Absolutely. We’re part of a generation that is so oriented by appearance, and everything seems a bit plastic sometimes. I feel that for young people nowadays, there is a constant pressure to be successful, to be a little genius, to know all computer software, to be a multidisciplinary machine, to be super sociable all the time, to be beautiful, to be the best version of ourselves. I found it incredibly hard to grow up, become who I am, AND do all that at the same time. It’s okay to lose, to cry, to have cellulite. This aspiration to be perfect is toxic. Our generation can do so much, go to so many places, we have it so much easier than our parents! We need to wake up, realise that not everyone has a Victoria’s Secret model’s body, move on, and be happy.
Is irony an effective communication medium for you?
Irony gives us freedom, we become free to look at something serious and laugh about it. And humour teaches us to take things less seriously, it’s a reminder that there’s always more than one way to look at things. In the end, I think being able to see the good in things is what makes life worth living. Being honest, and capable of laughing is the best help we can give ourselves.
“It’s okay to lose, to cry, to have cellulite. This aspiration to be perfect is toxic.”
Which is your favourite means of communication?
Photography and writing. Drawing as well, but it’s still a new thing for me. And film!
In your work there is a recurring image of an astronaut: what does it symbolise to you?
Space is a subject that always intrigued me so much. Growing up I can remember watching documentaries about the universe, and the greatness of it had such an effect on me. It always helped me to be optimistic, and be curious about life. The thought that we’re such a small part of something so big, made me worry less about little things. To me, astronauts symbolise something beautiful. There’s something so fascinating about a person leaving earth in search of something more, knowing that going further could mean not going back. There is a stigma to the idea of things ending, but I think there is a greater good in the cycle of life. Endings signify that something was lived, and that something new can come after it is gone. I think that’s very beautiful. Knowing that everything ends is what gives us the drive to make the most of the time we have.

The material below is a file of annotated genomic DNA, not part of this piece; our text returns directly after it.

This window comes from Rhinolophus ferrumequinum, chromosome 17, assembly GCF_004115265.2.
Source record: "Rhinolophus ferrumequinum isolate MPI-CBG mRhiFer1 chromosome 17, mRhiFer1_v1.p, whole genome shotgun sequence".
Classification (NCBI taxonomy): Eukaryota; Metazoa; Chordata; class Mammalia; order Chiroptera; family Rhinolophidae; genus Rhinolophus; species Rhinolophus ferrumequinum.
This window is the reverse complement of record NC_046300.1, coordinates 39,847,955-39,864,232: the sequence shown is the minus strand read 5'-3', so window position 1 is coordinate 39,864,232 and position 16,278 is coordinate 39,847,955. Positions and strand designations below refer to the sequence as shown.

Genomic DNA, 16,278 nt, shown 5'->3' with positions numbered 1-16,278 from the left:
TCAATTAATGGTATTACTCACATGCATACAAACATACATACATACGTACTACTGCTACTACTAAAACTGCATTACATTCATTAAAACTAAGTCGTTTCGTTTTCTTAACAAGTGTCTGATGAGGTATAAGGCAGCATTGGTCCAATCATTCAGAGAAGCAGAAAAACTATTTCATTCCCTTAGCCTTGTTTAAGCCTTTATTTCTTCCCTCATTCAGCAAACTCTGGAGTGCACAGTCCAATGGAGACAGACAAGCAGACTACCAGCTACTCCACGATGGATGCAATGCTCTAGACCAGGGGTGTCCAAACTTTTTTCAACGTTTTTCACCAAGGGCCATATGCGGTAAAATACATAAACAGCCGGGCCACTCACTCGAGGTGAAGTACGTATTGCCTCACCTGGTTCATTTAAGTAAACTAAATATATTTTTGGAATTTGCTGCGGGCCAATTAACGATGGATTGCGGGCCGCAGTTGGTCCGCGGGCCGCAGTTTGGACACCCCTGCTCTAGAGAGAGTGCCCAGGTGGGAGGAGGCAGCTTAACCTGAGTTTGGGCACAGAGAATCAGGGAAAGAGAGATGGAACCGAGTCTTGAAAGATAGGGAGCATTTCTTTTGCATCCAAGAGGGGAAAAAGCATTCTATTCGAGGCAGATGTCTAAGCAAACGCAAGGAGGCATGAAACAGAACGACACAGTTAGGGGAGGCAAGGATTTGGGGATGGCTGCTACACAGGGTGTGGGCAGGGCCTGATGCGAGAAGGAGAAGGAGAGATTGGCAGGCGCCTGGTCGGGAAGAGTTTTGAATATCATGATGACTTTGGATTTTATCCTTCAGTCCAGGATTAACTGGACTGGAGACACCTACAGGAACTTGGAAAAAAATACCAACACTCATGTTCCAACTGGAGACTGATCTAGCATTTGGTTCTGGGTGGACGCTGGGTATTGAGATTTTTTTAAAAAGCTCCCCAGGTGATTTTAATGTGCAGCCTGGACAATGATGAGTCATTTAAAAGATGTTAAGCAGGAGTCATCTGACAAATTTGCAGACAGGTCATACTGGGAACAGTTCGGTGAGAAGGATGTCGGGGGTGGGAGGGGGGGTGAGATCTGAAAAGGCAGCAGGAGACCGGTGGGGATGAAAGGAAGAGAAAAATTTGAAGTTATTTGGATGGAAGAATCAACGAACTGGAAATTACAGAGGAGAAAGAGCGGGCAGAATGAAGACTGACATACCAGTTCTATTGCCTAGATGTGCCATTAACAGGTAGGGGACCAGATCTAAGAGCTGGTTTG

Is loneliness fundamental for inspiration?
Loneliness is an inspiration because it is so personal. It gets you in contact with yourself. It’s you, and you. There’s more transparency, you get to know yourself more and the more you know yourself, the clearer your work becomes to others. Loneliness is a bridge, it’s a whole universe.
Most of your videos are accompanied by recited poems or monologues: are words as important as images?
Words and images feed each other. Things are so big sometimes and putting the two together makes them more tangible. I liked to mix monologues and images made in different times, and that have different meanings on their own. Combining pieces that are completely unrelated are great, because you get to see how they are actually similar. Things are more connected than we think.
“Endings signify that something was lived, and that something new can come after it is gone. I think that’s very beautiful. Knowing that everything ends is what gives us the drive to make the most of the time we have.”
Collages or sketches?
Serif or sans – serif?
Sans – serif.
Looney Tunes or 2001: A Space Odyssey?
All the love in the world to Kubrick’s work, but I’ll have to say Looney tunes. Cartoons have so much meaning
Do you have any plans for the future? Dreams?
Travel as much as I can, and I hope to work in filmmaking and animation. I feel that most of what I’ve learned came from my love for movies. It would be the most fulfilling thing for me to be able to give something back.
Words by Carolina Davalli
All images courtesy of Alice Caiado